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Construction Law Today

Waiting for Claim Assignment Doesn’t Toll Statute of Limitations: American Family v. Plunkett

Posted in Assignments, Illinois, Insurance, States, Statute of Limitations

After paying a flood damage claim, an insurance company waits too long to get an assignment of the rights to sue a contractor and architect. Result: the insurance company’s lawsuit gets dismissed and the Illinois Appellate Court affirms. The decision: American Family v. Plunkett (PDF).

Backstory

An owner’s property floods in the summer of 2006. The owner files an insurance claim for the damage. The insurance company denies that claim, prompting the owner to sue the insurance company (Lawsuit 1).

The owner and insurance company settle Lawsuit 1. Because conditions suggest that design and construction defects may have caused the flood, under the settlement agreement the owner promises to assign—to the insurance company—their design and construction defect claims. But that assignment isn’t part of the settlement documents and money exchanged.

Then in 2008 (and still without the owner’s assignment), the insurance company sues the architect and the contractor for defective design and construction (Lawsuit 2). (By paying the owner’s insurance claim under the Lawsuit 1 settlement, the insurance company contends that they now—by subrogation—stand in the owner’s shoes to pursue the defect claims.) The architect and contractor successfully move to dismiss Lawsuit 2. Two courts agree that the insurance company cannot subrogate to the owner’s claims against the architect and contractor—the insurance company must get the owner’s assignment of those claims.

After protracted struggle, the owner finally assigns their design and construction defect claims to the insurance company. The insurance company then files a new lawsuit against the architect and contractor, this time as assignee of—not subrogee to—the owner’s claims (Lawsuit 3).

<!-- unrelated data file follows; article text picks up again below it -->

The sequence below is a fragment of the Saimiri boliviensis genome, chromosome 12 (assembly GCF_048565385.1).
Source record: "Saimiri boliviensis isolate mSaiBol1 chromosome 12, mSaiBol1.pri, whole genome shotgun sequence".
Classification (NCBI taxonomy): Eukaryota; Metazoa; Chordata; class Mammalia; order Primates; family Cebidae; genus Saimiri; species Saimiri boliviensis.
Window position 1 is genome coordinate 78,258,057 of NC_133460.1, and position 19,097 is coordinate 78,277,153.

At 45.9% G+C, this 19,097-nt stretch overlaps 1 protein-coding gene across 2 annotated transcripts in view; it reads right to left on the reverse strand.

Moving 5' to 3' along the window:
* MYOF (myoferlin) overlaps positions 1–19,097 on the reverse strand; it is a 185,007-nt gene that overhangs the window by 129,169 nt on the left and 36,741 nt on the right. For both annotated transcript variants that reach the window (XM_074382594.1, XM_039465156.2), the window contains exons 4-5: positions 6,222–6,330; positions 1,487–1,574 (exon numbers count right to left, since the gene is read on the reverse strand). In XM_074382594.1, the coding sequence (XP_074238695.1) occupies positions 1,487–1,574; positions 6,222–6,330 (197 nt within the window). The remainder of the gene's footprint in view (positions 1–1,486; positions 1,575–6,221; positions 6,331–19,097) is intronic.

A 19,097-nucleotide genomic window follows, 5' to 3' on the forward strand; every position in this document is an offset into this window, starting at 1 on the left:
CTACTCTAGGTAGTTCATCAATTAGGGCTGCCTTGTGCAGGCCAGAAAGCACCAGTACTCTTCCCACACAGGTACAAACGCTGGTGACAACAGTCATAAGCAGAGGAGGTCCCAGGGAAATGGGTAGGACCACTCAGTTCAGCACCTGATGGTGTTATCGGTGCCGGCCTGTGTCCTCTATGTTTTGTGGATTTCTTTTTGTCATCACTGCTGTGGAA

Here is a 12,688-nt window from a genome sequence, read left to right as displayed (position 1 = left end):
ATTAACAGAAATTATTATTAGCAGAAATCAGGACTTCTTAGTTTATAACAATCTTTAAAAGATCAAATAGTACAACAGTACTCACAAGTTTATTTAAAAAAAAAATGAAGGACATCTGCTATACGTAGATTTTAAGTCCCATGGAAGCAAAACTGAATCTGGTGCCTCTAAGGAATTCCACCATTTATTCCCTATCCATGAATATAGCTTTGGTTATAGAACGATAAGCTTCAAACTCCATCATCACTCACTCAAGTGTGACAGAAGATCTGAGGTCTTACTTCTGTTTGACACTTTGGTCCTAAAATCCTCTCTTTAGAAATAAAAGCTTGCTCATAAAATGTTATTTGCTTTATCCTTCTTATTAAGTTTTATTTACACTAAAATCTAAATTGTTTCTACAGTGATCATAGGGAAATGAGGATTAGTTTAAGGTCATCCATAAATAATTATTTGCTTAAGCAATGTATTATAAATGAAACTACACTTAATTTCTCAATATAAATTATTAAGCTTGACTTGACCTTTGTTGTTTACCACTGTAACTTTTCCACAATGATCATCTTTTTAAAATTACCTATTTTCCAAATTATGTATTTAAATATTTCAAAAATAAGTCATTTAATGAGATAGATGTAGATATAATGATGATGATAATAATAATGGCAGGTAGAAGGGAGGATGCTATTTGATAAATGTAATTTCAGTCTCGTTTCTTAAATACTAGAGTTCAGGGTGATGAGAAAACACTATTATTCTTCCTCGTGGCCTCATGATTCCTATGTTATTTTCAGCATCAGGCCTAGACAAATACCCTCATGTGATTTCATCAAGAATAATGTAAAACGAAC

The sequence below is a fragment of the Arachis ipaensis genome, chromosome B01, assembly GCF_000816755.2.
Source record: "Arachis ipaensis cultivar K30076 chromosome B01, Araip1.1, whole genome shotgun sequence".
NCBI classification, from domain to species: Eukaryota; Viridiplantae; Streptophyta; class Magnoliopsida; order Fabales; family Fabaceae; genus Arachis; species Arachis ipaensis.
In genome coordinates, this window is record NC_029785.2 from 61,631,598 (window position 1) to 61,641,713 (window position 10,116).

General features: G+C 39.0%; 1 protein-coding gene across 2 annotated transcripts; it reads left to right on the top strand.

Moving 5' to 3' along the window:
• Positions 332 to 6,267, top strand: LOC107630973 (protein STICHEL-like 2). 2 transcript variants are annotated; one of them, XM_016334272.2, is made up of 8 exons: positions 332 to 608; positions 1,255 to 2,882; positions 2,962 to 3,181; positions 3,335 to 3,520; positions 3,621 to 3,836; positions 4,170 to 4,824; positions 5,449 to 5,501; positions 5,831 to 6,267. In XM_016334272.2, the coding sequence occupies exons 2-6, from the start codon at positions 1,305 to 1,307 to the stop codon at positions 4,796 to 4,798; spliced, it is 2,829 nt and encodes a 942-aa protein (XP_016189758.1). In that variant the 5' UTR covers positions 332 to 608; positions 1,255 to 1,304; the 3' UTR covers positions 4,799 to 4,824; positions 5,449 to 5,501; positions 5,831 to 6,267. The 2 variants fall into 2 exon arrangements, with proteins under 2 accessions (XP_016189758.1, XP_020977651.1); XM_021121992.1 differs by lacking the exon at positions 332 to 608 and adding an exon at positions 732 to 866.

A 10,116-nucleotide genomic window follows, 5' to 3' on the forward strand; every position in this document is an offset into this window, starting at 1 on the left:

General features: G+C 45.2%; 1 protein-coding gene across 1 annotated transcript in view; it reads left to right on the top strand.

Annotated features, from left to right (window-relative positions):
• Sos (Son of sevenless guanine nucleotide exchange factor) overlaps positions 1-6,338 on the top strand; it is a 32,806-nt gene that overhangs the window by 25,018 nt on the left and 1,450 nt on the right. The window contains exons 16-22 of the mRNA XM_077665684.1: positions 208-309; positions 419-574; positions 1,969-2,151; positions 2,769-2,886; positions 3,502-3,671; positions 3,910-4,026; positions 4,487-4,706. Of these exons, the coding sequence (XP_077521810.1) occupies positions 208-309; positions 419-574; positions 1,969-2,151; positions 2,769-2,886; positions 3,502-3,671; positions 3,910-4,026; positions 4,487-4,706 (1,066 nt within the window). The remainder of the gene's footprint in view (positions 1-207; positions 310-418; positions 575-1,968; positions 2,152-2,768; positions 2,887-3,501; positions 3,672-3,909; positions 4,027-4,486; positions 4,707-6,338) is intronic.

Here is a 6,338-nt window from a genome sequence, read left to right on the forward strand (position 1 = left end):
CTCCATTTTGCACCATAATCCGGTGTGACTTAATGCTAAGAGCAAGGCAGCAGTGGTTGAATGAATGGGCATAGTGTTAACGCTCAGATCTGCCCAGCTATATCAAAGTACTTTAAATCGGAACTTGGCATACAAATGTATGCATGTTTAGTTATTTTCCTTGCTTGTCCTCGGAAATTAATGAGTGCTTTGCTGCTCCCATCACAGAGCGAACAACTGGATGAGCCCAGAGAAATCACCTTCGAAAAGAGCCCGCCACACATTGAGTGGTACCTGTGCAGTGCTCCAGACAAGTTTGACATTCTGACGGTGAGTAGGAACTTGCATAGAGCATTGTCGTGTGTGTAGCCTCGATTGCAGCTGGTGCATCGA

The architect and contractor recognize that the insurance company filed Lawsuit 3 after the four year limitations period on the design and construction defect claims expired. They move to dismiss (arguing that the claims are time-barred). The trial court agrees, and grants the motion. The insurance company appeals.

Decision on Appeal: No Equitable Tolling

The insurance company argues that Lawsuit 3 isn’t late because equitable tolling applies. Under equitable tolling they argue, running of the limitations period should be suspended while they struggled to get the owner’s assignment of claims against the architect and contract.

The justices hearing the appeal disagree and affirm dismissal. While the justices recognize that equitable tolling can suspend running of a limitations period, the bar is high and the insurance company doesn’t clear it. They explain: it doesn’t happen often and the reasons must be extraordinary. The insurance company’s reason—delay getting claims assigned—just doesn’t qualify.

Looking at this case, the justices reproach the insurance company for not getting the owner’s assignment earlier, when settling Lawsuit 1, instead of merely getting the owner’s promise to assign later. The justices remark that delay in filing Lawsuit 3—imposed by the struggle for assignment—is a problem of insurance company’s own making. And problems you made yourself don’t support suspending a limitations period.

Observations, Questions & Lessons

  • Often referred to as “recovery,” as part of a settlement insurance companies traditionally require their policy holders to assign policy holder claims against third-parties. (Your insurance company pays you cash on an insurance claim for flood damage. In exchange, you assign to the insurance company your claims against those allegedly responsible for causing the flood.) It’s a customary step in the choreography of insurance claim settlement. But it didn’t happen here. This raises—and leaves lingering—the question: why? What was different about this insurance claim and this settlement that garnered different—and for recovery, ultimately fatal—treatment?
  • And this decision suggests: get the deliverables when paying the money. Sometimes that’s impractical, but that’s rare. An assignment today’s usually better than a promise to assign on Tuesday. And because the insurance company found out the hard way in this case, now you don’t have to.